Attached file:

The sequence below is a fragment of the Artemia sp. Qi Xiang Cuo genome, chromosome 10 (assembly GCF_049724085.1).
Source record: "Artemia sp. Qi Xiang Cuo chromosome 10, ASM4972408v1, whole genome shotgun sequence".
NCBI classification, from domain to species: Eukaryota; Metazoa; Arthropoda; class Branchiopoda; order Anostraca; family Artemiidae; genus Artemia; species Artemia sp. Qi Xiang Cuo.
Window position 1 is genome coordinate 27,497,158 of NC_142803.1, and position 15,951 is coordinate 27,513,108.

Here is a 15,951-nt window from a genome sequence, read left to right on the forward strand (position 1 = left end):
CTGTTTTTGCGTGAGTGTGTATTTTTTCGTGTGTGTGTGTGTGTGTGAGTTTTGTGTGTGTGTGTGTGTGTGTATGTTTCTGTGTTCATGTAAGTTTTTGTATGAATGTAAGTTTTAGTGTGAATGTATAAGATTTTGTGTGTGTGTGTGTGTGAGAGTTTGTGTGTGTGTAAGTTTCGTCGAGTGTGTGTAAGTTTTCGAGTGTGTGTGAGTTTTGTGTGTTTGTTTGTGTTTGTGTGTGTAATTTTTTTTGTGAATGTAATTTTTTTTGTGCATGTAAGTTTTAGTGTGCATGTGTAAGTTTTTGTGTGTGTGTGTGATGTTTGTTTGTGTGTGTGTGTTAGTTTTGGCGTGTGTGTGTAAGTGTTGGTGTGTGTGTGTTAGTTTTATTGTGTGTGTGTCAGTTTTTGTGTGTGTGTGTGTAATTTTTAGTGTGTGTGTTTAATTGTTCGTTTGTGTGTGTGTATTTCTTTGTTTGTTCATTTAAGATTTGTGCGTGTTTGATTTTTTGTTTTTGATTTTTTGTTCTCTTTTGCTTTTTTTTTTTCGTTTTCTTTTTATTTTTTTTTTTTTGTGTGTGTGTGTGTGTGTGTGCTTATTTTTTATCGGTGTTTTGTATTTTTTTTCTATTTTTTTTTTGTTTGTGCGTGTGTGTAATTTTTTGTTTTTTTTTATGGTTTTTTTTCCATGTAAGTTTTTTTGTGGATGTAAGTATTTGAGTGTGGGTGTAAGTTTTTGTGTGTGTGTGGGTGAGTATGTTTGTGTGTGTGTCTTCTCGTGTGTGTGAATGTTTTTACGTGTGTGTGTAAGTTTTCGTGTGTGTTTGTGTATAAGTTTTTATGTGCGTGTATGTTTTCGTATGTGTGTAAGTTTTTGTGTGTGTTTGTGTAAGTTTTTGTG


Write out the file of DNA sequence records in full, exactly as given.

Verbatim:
The sequence below is a fragment of the Artemia sp. Qi Xiang Cuo genome, chromosome 10 (assembly GCF_049724085.1).
Source record: "Artemia sp. Qi Xiang Cuo chromosome 10, ASM4972408v1, whole genome shotgun sequence".
NCBI classification, from domain to species: Eukaryota; Metazoa; Arthropoda; class Branchiopoda; order Anostraca; family Artemiidae; genus Artemia; species Artemia sp. Qi Xiang Cuo.
Window position 1 is genome coordinate 27,497,158 of NC_142803.1, and position 15,951 is coordinate 27,513,108.

Here is a 15,951-nt window from a genome sequence, read left to right on the forward strand (position 1 = left end):
CTGTTTTTGCGTGAGTGTGTATTTTTTCGTGTGTGTGTGTGTGTGTGAGTTTTGTGTGTGTGTGTGTGTGTGTATGTTTCTGTGTTCATGTAAGTTTTTGTATGAATGTAAGTTTTAGTGTGAATGTATAAGATTTTGTGTGTGTGTGTGTGTGAGAGTTTGTGTGTGTGTAAGTTTCGTCGAGTGTGTGTAAGTTTTCGAGTGTGTGTGAGTTTTGTGTGTTTGTTTGTGTTTGTGTGTGTAATTTTTTTTGTGAATGTAATTTTTTTTGTGCATGTAAGTTTTAGTGTGCATGTGTAAGTTTTTGTGTGTGTGTGTGATGTTTGTTTGTGTGTGTGTGTTAGTTTTGGCGTGTGTGTGTAAGTGTTGGTGTGTGTGTGTTAGTTTTATTGTGTGTGTGTCAGTTTTTGTGTGTGTGTGTGTAATTTTTAGTGTGTGTGTTTAATTGTTCGTTTGTGTGTGTGTATTTCTTTGTTTGTTCATTTAAGATTTGTGCGTGTTTGATTTTTTGTTTTTGATTTTTTGTTCTCTTTTGCTTTTTTTTTTTCGTTTTCTTTTTATTTTTTTTTTTTTGTGTGTGTGTGTGTGTGTGTGCTTATTTTTTATCGGTGTTTTGTATTTTTTTTCTATTTTTTTTTTGTTTGTGCGTGTGTGTAATTTTTTGTTTTTTTTTATGGTTTTTTTTCCATGTAAGTTTTTTTGTGGATGTAAGTATTTGAGTGTGGGTGTAAGTTTTTGTGTGTGTGTGGGTGAGTATGTTTGTGTGTGTGTCTTCTCGTGTGTGTGAATGTTTTTACGTGTGTGTGTAAGTTTTCGTGTGTGTTTGTGTATAAGTTTTTATGTGCGTGTATGTTTTCGTATGTGTGTAAGTTTTTGTGTGTGTTTGTGTAAGTTTTTGTG